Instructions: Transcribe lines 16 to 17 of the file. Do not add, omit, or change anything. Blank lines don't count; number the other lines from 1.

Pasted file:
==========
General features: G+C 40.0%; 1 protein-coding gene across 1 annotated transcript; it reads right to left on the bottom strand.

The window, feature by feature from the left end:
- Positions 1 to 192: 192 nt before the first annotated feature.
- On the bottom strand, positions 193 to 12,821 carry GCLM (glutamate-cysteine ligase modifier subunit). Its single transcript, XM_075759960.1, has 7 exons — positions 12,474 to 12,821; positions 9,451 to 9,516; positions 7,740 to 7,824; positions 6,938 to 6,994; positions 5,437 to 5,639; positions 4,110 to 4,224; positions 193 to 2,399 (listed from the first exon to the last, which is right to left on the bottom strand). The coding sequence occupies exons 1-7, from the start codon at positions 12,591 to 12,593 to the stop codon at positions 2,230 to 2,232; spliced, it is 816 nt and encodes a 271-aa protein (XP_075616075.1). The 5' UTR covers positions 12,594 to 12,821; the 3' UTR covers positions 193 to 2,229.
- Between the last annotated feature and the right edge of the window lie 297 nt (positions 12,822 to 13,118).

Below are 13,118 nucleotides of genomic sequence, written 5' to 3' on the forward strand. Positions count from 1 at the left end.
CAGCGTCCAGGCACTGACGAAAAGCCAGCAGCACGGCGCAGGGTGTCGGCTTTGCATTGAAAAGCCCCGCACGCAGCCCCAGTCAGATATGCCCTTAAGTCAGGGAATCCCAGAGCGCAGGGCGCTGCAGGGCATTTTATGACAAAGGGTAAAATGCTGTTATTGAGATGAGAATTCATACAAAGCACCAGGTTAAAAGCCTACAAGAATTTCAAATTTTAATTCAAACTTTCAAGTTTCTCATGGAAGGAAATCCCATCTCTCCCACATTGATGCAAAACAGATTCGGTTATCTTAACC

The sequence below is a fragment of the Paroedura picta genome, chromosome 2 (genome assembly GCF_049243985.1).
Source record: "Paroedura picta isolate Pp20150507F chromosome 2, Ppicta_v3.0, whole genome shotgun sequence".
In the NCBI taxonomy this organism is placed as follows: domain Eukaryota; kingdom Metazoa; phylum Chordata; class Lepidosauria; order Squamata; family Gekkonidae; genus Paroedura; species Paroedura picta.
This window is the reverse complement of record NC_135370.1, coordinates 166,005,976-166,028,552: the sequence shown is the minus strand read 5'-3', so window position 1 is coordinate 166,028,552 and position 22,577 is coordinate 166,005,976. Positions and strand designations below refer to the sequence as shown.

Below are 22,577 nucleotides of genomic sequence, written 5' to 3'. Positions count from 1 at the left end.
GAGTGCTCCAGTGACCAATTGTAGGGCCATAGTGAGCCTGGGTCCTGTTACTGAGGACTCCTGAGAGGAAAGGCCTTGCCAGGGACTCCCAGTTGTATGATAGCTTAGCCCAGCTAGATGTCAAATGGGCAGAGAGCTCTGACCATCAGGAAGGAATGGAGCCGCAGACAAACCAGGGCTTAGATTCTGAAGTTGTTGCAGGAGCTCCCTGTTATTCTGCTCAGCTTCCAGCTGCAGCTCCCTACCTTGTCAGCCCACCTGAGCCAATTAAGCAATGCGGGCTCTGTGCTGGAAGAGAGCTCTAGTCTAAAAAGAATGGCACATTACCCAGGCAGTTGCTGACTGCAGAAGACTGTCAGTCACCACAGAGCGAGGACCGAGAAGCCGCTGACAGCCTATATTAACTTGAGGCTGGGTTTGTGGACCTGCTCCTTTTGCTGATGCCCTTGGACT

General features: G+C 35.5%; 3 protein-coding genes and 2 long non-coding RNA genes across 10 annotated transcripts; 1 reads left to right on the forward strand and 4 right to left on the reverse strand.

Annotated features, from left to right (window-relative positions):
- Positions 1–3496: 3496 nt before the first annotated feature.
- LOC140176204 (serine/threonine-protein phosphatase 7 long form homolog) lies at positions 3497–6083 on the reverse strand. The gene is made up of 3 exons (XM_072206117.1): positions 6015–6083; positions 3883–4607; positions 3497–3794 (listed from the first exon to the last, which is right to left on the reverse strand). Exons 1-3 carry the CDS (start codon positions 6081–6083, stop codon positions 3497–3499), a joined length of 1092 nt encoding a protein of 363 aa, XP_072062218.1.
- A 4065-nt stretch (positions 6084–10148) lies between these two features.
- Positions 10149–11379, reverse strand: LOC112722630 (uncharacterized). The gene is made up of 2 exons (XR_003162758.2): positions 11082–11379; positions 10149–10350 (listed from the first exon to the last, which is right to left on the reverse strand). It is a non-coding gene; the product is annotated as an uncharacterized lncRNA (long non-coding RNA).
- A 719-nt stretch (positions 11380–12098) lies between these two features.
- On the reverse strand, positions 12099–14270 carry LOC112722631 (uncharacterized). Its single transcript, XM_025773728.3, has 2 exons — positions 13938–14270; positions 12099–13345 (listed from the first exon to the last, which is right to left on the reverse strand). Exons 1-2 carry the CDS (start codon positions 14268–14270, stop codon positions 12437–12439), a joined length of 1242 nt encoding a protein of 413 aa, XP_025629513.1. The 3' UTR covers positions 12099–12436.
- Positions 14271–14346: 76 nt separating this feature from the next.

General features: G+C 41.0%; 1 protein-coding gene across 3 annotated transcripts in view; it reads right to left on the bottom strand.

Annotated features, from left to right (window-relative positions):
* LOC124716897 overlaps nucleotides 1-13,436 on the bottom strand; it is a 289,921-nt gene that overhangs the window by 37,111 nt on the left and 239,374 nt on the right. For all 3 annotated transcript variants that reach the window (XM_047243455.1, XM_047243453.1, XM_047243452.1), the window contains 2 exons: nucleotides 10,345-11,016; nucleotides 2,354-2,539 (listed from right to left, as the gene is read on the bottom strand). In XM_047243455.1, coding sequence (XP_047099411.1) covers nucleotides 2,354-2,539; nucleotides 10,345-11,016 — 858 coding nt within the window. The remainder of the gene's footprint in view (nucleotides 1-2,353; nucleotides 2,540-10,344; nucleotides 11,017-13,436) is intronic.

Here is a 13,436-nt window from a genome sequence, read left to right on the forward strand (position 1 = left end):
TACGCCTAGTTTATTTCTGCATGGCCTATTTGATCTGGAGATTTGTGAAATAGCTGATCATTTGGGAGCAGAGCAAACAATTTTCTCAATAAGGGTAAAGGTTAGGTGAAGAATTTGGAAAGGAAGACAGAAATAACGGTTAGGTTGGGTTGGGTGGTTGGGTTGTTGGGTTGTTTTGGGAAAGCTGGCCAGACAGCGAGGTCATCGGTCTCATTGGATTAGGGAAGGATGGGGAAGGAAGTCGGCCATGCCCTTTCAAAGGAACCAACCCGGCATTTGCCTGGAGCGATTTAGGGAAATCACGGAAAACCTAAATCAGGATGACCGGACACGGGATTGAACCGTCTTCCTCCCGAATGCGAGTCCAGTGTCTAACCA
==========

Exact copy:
- Positions 1–3496: 3496 nt before the first annotated feature.
- LOC140176204 (serine/threonine-protein phosphatase 7 long form homolog) lies at positions 3497–6083 on the reverse strand. The gene is made up of 3 exons (XM_072206117.1): positions 6015–6083; positions 3883–4607; positions 3497–3794 (listed from the first exon to the last, which is right to left on the reverse strand). Exons 1-3 carry the CDS (start codon positions 6081–6083, stop codon positions 3497–3499), a joined length of 1092 nt encoding a protein of 363 aa, XP_072062218.1.